The CyberPeace Institute’s Statement on the Cyber Programme of Action
The Programme of Action to advance responsible State behaviour in the use of information and communications technologies in the context of international security (Cyber PoA) outlined in the resolution A/RES/77/37 reaffirms the commitment of States to implement the agreed-upon framework and to do so through an operative and action-oriented process.
The Cyber PoA aims to promote peace, security, and stability in cyberspace through a cooperative model that advances the exchange of knowledge and practices, avoids duplication of efforts, and assists in national and regional implementation efforts. This instrument is also an important opportunity for a comprehensive engagement of the multistakeholder community.
The CyberPeace Institute proposes the following considerations on the scope, structure, and modalities of stakeholder engagement to inform the creation of this new instrument.
Scope of the Programme of Action
The Cyber PoA will allow for the continuation of previous consensus work in the Groups of Governmental Experts (GGEs) and Open-ended Working Groups (OEWGs) to consider, implement and advance responsible State behaviour in cyberspace and further build upon this work.
This initiative can create a single, dedicated, permanent forum for cybersecurity, which will not require renewed iterations, under the auspices of the UN First Committee where States bear primary responsibility in matters of international security. The Cyber PoA should centre around the implementation of the acquis, mapping and addressing the implementation challenges, and promoting continuous discussion and further development of the acquis.
The Cyber PoA should support the advancement of all pillars of the framework holistically and provide practical and needs-driven capacity building. Its mandate should consist of implementing cyber norms, building shared understandings of the applicability of international law and operationalizing confidence building measures (CBMs), and facilitating targeted capacity building efforts. It also needs to provide flexibility in addressing additional concrete issues that would benefit from information exchange, practical implementation, and multistakeholder engagement.
Content of the Programme of Action
Practical norm implementation necessitates the full inclusion of relevant stakeholders. Stakeholders can support States by advancing the interpretation and clarification of existing norms, assisting in identifying gaps in their operationalization, and promoting regular self-reporting. The Cyber PoA could facilitate broad multi-stakeholder assistance in national and regional implementation efforts, including reporting on the progress.
The inclusion of relevant stakeholders in a dedicated forum would lend legitimacy and shape an instrument that reflects lived realities and addresses real threats that affect the safety, security and well-being of people. Stakeholders can assist States to build their capacity and understanding of how to apply norms on the practical day-to-day level. They are also well-positioned to connect different actors and build partnerships across a variety of communities and geographies to help in the practical implementation of cyber norms.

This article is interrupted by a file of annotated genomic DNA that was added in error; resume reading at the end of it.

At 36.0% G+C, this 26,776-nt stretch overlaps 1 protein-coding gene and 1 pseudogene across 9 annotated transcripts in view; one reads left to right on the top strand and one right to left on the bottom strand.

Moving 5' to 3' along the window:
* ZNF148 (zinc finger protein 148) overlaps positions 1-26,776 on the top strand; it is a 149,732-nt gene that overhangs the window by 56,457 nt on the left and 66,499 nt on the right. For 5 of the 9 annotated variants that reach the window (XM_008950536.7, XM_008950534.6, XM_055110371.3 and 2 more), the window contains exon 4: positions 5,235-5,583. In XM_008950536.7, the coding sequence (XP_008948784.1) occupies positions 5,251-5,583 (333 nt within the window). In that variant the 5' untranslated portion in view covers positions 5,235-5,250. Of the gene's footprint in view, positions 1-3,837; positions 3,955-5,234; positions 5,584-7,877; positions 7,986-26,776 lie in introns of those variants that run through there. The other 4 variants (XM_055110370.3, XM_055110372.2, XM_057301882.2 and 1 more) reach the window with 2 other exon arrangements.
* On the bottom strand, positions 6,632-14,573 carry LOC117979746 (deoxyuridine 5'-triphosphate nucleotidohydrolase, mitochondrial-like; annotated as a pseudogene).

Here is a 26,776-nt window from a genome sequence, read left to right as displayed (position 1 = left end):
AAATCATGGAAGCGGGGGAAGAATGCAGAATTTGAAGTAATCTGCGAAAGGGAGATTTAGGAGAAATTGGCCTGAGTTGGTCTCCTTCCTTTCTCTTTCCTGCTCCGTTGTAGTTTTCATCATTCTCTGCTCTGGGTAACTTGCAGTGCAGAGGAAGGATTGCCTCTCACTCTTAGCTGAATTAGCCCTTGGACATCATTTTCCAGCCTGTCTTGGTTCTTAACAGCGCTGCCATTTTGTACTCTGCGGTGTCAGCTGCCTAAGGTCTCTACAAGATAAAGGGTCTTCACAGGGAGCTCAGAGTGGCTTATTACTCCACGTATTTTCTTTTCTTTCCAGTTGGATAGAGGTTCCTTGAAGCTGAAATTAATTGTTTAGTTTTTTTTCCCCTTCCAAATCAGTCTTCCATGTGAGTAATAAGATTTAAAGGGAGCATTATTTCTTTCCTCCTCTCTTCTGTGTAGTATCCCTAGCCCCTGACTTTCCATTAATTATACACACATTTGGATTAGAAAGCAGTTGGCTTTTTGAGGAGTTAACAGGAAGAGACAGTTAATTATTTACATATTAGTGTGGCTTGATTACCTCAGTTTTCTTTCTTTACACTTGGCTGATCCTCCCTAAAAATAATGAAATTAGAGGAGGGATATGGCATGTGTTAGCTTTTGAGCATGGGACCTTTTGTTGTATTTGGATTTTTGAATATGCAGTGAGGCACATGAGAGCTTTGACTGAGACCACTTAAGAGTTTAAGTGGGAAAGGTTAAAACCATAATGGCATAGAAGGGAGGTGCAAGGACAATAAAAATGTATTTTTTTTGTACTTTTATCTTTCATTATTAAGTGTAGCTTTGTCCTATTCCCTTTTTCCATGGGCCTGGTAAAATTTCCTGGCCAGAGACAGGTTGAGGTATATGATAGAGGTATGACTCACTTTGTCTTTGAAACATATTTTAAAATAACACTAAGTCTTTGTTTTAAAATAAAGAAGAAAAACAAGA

Clarifications related to the interpretation of international law are still required by States and civil society, academia, and other experts can be trusted partners in this regard. Several organizations, including the CyberPeace Institute, have built a track record of elaborating how international law applies in cyberspace and thereby help to reach common understandings. The Cyber PoA should convene discussions on specific topics related to international law, international humanitarian law, and human rights law. This may include expert briefings and joint initiatives to consolidate common understandings on this subject.
States should meaningfully progress in operationalisation of CBMs as an essential component of international peace and security. The non-exhaustive list of measures towards building trust and transparency includes providing more clarity on what constitutes critical infrastructure under their national frameworks together with sharing information about cyber threats and vulnerabilities, national views on how international law applies in cyberspace, positive practices and existing capacity building initiatives, and national strategies and legislative frameworks related to the use of ICTs.
States are at different stages of implementation of the acquis, and it is imperative that they work together in cross-regional and multi-stakeholder partnerships to ensure that each State has the capacity to implement its commitments. The Cyber PoA can create a venue for needs- and context-driven capacity building that aligns with the assessments of threats and gaps in the implementation. Focused capacity building and multistakeholder initiatives can be particularly beneficial for smaller countries with limited resources to help them assess which infrastructure is critical and how to protect it while leveraging the model of public-private partnerships.